Hello again from Eight Gate Farm. What a wild spring we’re having. The days have alternated between quite warm and unpleasantly cold. We even had a snow accumulation on April 16. You might say it’s what to expect for a New England “spring,” but it seems extreme. It’s hard to get your garden timing right.
But at least I’m able to report our first harvest of the
year, a modest picking of asparagus. The wild weather left the stalks somewhat
shopworn, but they sure were tasty!
Since I don’t have any other harvests to share, I’ll show you a fun growing event. A few months ago I bought a tiny ginger rhizome at the market for something like 40 cents. I was hoping that since the market was Whole Foods, it had a better chance of not being treated with a growth inhibitor, but you never know. I planted it in a 4” pot filled with seed starting mix, and kept it watered. Within a short time it sent up a stalk. This weekend I transplanted it into its “permanent” home. I’ll keep it inside until we are well past the cold weather.
|Young ginger plant
I’m sure most have been feeling anxious, lonely, and depressed about the pandemic. I know I have, and I’m an introvert! Fortunately, I and the people close to me have stayed healthy, and all are fully vaccinated now. But seeing all the distress around me I wondered if there was any way I could help out somehow. Then I discovered our regional Medical Reserve Corps was recruiting volunteers. For those unaware (as I was), the MRC is a little-known initiative established after 9/11 under the general umbrella of the Department of Homeland Security. It was designed to mobilize quickly and respond to natural disasters, terrorist events, and (who knew?) disease outbreaks. Both medical and non-medical staff are quickly trained and deployed. Even though I have no clinical training, it seemed like there was a place for me. At the very least I thought I could direct traffic and smile at people!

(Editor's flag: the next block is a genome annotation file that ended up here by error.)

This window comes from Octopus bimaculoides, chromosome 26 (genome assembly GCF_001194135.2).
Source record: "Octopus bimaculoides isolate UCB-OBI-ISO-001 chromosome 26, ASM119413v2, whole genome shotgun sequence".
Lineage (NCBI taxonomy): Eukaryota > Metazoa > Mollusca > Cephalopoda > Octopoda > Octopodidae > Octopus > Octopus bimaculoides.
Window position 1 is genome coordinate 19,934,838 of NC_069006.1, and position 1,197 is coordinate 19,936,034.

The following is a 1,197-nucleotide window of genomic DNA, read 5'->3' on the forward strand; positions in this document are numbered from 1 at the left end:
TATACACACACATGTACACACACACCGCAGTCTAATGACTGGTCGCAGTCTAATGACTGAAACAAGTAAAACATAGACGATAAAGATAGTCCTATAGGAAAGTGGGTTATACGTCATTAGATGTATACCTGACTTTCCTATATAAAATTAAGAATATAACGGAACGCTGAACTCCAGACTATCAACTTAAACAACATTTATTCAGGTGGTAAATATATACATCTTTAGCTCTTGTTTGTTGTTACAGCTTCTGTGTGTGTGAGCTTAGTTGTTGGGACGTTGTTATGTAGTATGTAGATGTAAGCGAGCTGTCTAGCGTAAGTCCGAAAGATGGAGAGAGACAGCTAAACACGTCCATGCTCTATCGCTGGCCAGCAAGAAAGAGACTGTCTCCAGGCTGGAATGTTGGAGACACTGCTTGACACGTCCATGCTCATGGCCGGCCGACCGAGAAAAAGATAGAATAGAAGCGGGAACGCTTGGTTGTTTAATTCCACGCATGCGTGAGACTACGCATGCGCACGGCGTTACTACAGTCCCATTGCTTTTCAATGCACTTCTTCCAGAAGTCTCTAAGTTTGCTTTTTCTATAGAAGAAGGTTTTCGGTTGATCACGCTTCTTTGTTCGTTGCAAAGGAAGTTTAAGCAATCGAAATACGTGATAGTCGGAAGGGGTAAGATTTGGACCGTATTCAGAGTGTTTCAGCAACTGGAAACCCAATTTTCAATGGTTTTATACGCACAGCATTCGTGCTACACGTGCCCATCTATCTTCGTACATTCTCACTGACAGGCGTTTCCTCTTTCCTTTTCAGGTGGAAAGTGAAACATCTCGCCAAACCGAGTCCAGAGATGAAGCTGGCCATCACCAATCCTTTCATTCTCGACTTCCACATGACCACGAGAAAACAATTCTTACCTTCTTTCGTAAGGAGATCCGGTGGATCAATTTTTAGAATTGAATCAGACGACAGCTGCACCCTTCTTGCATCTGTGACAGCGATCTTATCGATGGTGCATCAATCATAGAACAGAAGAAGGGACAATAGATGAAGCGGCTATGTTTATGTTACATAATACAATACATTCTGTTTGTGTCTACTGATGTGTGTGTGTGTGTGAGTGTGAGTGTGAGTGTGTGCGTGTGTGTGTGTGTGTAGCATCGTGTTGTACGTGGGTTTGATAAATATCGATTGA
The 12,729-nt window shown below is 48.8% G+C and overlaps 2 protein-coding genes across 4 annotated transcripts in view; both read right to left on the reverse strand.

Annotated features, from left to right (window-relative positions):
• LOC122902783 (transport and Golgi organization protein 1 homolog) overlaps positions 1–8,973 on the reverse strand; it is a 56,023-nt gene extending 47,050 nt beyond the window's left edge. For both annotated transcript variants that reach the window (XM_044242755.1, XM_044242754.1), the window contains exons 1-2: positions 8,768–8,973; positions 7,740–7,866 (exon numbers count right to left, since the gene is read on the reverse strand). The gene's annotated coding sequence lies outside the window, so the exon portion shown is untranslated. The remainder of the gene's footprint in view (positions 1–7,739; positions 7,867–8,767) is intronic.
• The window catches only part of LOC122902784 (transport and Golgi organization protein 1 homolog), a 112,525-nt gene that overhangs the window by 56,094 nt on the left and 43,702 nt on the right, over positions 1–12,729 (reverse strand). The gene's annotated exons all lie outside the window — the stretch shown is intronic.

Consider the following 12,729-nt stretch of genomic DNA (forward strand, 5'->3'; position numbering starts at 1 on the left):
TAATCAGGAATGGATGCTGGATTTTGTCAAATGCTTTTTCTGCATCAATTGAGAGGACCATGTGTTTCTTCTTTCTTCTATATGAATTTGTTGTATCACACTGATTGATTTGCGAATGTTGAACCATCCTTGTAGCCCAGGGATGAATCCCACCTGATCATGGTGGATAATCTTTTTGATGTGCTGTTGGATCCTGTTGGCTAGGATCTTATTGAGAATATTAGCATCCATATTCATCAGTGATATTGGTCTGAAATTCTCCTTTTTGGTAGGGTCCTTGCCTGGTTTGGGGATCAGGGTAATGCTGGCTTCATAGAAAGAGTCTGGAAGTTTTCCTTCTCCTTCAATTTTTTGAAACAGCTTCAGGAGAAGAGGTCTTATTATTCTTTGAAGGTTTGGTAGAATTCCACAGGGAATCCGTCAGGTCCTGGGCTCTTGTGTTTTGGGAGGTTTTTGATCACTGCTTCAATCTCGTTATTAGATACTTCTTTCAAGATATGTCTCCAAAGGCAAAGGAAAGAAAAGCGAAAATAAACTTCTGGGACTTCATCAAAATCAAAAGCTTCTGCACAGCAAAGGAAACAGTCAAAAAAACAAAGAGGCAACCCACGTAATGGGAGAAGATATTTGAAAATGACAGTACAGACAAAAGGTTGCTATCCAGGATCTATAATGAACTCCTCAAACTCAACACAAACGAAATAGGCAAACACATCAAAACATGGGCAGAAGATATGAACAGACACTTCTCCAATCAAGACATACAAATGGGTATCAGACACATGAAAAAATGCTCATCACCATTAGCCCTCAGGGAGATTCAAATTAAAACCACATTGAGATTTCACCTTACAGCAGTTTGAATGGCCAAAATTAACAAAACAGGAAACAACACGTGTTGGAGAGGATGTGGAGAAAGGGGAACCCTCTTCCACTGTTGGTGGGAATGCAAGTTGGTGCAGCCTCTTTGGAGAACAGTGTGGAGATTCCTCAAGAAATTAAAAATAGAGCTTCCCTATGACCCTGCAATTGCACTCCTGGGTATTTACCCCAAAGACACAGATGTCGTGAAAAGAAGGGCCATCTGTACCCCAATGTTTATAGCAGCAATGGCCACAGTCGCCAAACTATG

I applied for a position, got vetted, and was accepted into
the Corps. Our task is to run mobile vaccination clinics. It has truly been an
amazing, heartwarming experience. So far I’ve volunteered at 13 of these
clinics, supplying the first and second doses of the Moderna vaccine to senior
housing complexes, the teachers and staff of school administrative districts,
and other venues. I’ve done all kinds of meaningful tasks, short of actually
sticking anyone (lucky for them). I especially enjoy sitting at a vaccination
table and entering the recipients’ data into the federal Vaccine Administration
Management System (VAMS) database as they are getting jabbed. I’m sure many of
you in the US have gotten your appointments through this system.
I’ve met some great people, all volunteers. I have
tremendous respect for them, especially the nurses who spend all day filling
syringes, making sure that not a drop is wasted or discarded at the end of the
day. Here’s an (awkward) selfie at the exit of a school gymnasium. The staff
created balloons that spelled out #VACCINATED. A nice touch!
So are the smiley-face nurse balloons!
A funny experience is to see big, burly men with arms covered in tattoos being petrified of the needle!
Being in the MRC, I was thus qualified to work at the
Vaccination Super Site run by the State of New Hampshire and held at the NH
Motor Speedway. I’ve attended all four of them, and it is truly a sight to
behold. Here literally hundreds of volunteers are deployed to do all that it
takes to vaccinate large numbers of people, typically pushing through 40 cars at
a time in under four minutes.
|At the Vaccination Super Site in Loudon, NH
This past Saturday was the last of these clinics, giving 7200 people their second Pfizer dose. I felt proud that my team, two vaccinators (nurse and EMT), two data loggers (like me) and a vaccine support person, administered the last dose to the recipients in the last car, at the end of the last day this site will be in operation. I’ll always remember this.
Okay, nothing to do with gardening. I just wanted to spread
a little hope and joy in this difficult time. I hope you’ve stayed safe and are
ready to enjoy life again.
Thanks so much for reading, and thanks as always to Dave at HappyAcres.blog for hosting Harvest Monday.